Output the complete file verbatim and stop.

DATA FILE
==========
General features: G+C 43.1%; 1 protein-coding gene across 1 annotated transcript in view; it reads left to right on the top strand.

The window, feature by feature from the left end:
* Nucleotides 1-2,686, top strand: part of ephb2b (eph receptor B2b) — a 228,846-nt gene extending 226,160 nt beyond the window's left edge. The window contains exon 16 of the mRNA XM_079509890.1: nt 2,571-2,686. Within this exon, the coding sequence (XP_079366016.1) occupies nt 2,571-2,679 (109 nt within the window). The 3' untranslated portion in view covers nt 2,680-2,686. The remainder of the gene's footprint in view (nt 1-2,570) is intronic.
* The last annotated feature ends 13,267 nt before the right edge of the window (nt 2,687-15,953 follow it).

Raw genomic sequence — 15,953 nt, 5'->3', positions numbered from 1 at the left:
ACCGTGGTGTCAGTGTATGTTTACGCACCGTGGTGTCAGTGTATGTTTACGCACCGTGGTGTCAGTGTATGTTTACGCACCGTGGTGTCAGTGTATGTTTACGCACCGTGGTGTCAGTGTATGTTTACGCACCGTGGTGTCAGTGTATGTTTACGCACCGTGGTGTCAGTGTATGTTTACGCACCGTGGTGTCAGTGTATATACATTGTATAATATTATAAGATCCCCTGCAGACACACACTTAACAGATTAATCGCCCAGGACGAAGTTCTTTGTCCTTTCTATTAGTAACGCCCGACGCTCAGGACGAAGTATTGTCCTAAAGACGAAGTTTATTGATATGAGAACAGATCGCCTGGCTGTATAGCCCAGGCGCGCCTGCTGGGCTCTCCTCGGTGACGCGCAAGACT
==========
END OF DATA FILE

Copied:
General features: G+C 43.1%; 1 protein-coding gene across 1 annotated transcript in view; it reads left to right on the top strand.

The window, feature by feature from the left end:
* Nucleotides 1-2,686, top strand: part of ephb2b (eph receptor B2b) — a 228,846-nt gene extending 226,160 nt beyond the window's left edge. The window contains exon 16 of the mRNA XM_079509890.1: nt 2,571-2,686. Within this exon, the coding sequence (XP_079366016.1) occupies nt 2,571-2,679 (109 nt within the window). The 3' untranslated portion in view covers nt 2,680-2,686. The remainder of the gene's footprint in view (nt 1-2,570) is intronic.
* The last annotated feature ends 13,267 nt before the right edge of the window (nt 2,687-15,953 follow it).

Raw genomic sequence — 15,953 nt, 5'->3', positions numbered from 1 at the left:
ACCGTGGTGTCAGTGTATGTTTACGCACCGTGGTGTCAGTGTATGTTTACGCACCGTGGTGTCAGTGTATGTTTACGCACCGTGGTGTCAGTGTATGTTTACGCACCGTGGTGTCAGTGTATGTTTACGCACCGTGGTGTCAGTGTATGTTTACGCACCGTGGTGTCAGTGTATGTTTACGCACCGTGGTGTCAGTGTATATACATTGTATAATATTATAAGATCCCCTGCAGACACACACTTAACAGATTAATCGCCCAGGACGAAGTTCTTTGTCCTTTCTATTAGTAACGCCCGACGCTCAGGACGAAGTATTGTCCTAAAGACGAAGTTTATTGATATGAGAACAGATCGCCTGGCTGTATAGCCCAGGCGCGCCTGCTGGGCTCTCCTCGGTGACGCGCAAGACT